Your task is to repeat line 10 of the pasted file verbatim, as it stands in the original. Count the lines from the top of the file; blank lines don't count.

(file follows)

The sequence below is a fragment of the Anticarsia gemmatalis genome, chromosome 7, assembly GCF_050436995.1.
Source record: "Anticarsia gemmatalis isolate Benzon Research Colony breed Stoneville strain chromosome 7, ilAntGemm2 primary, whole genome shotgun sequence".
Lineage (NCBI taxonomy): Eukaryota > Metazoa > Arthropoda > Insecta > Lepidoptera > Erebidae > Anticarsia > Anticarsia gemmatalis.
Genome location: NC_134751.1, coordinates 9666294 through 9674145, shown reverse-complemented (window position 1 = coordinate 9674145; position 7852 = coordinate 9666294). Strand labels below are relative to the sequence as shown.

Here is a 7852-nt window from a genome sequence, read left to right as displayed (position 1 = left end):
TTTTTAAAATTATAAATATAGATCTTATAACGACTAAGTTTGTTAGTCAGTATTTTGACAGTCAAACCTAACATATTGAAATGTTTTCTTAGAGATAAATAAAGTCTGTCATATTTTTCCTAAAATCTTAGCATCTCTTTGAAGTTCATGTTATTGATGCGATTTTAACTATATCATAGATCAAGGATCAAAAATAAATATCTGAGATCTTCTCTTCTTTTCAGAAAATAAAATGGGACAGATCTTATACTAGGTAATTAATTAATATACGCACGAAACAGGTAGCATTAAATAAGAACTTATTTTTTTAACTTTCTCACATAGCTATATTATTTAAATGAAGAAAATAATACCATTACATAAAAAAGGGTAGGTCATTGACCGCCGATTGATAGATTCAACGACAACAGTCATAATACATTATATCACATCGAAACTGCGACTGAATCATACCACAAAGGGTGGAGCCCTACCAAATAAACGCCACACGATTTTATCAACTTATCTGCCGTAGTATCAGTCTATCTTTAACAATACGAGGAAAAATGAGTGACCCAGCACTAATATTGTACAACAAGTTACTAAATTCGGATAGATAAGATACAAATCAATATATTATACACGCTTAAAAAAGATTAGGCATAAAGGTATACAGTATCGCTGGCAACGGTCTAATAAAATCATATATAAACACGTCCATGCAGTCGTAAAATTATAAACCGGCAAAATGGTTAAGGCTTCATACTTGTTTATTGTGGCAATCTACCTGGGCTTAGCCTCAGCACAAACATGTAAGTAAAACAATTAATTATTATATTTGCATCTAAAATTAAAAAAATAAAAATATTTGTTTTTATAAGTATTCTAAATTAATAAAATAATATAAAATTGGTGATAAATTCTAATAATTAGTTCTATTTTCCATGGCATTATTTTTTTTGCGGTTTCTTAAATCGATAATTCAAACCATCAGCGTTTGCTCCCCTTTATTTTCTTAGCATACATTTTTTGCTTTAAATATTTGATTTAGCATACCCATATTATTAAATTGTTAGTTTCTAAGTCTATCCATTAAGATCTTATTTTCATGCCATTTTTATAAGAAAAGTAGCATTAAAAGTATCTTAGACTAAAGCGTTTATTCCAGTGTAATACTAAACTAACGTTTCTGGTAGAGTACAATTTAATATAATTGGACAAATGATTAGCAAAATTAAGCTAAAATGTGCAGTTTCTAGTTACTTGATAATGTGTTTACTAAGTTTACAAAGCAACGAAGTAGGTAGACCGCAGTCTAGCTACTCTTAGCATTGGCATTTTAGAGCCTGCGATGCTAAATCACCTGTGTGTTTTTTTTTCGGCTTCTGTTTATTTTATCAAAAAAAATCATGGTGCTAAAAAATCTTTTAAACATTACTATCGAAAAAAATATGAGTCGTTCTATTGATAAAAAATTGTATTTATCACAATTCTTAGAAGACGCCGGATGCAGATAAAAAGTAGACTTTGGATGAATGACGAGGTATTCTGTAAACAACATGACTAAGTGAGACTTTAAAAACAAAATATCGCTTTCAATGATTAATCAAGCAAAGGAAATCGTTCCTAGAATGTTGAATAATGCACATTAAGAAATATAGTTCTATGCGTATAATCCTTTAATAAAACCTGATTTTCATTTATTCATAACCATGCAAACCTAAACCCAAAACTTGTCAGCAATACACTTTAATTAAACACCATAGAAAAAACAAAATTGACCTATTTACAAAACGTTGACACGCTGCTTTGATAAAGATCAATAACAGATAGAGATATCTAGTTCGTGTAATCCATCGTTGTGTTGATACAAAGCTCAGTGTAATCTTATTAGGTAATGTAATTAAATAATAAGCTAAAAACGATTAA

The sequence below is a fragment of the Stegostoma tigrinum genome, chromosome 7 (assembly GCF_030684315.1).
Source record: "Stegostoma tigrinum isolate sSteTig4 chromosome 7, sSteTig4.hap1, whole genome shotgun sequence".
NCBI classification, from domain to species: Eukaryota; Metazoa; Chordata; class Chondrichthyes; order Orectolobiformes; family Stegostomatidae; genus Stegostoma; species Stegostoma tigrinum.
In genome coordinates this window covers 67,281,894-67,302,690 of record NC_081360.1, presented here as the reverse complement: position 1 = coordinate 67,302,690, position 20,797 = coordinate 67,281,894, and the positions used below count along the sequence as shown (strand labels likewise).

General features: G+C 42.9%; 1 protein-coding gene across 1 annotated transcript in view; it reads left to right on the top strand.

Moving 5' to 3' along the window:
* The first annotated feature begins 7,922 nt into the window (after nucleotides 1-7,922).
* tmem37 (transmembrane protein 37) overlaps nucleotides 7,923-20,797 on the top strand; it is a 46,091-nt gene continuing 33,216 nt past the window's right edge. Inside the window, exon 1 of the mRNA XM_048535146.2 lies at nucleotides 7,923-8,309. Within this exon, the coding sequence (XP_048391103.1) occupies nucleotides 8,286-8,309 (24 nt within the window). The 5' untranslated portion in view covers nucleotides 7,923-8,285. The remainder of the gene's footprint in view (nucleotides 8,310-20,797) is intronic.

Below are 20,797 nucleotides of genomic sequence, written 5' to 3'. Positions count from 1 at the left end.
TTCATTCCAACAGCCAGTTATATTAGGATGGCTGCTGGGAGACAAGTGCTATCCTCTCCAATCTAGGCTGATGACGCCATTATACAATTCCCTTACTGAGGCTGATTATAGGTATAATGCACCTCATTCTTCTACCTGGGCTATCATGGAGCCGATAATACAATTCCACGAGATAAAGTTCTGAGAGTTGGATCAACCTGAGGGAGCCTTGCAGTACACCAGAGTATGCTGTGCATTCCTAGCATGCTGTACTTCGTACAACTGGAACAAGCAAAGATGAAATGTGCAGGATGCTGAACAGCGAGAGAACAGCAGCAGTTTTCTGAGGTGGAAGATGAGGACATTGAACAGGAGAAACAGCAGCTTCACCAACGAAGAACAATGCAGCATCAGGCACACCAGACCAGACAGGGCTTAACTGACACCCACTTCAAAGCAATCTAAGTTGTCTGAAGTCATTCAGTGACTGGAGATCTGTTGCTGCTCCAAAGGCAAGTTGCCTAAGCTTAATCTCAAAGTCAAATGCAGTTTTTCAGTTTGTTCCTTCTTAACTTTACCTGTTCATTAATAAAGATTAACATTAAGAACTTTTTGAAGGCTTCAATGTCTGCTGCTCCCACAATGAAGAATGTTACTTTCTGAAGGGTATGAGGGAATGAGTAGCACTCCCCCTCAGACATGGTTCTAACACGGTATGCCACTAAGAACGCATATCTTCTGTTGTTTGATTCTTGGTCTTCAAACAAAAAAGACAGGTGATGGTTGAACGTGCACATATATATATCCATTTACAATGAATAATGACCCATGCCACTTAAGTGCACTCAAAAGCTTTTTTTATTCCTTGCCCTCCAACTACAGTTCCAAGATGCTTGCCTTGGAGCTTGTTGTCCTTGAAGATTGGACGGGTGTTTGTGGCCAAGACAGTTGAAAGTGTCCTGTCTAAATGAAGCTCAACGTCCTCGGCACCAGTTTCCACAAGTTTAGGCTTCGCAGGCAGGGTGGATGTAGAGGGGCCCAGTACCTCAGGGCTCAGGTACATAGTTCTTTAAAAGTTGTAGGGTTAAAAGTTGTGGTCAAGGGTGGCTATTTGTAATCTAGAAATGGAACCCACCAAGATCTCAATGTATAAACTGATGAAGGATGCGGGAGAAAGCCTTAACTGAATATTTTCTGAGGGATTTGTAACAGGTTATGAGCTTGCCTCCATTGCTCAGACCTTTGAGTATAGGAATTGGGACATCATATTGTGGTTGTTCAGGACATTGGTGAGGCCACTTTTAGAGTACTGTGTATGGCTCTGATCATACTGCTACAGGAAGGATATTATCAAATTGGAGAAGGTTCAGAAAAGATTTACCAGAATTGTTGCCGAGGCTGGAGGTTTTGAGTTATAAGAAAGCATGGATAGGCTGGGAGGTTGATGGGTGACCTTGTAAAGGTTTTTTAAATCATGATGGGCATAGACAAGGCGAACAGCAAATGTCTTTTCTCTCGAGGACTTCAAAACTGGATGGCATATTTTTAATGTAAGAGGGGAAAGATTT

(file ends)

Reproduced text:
In genome coordinates this window covers 67,281,894-67,302,690 of record NC_081360.1, presented here as the reverse complement: position 1 = coordinate 67,302,690, position 20,797 = coordinate 67,281,894, and the positions used below count along the sequence as shown (strand labels likewise).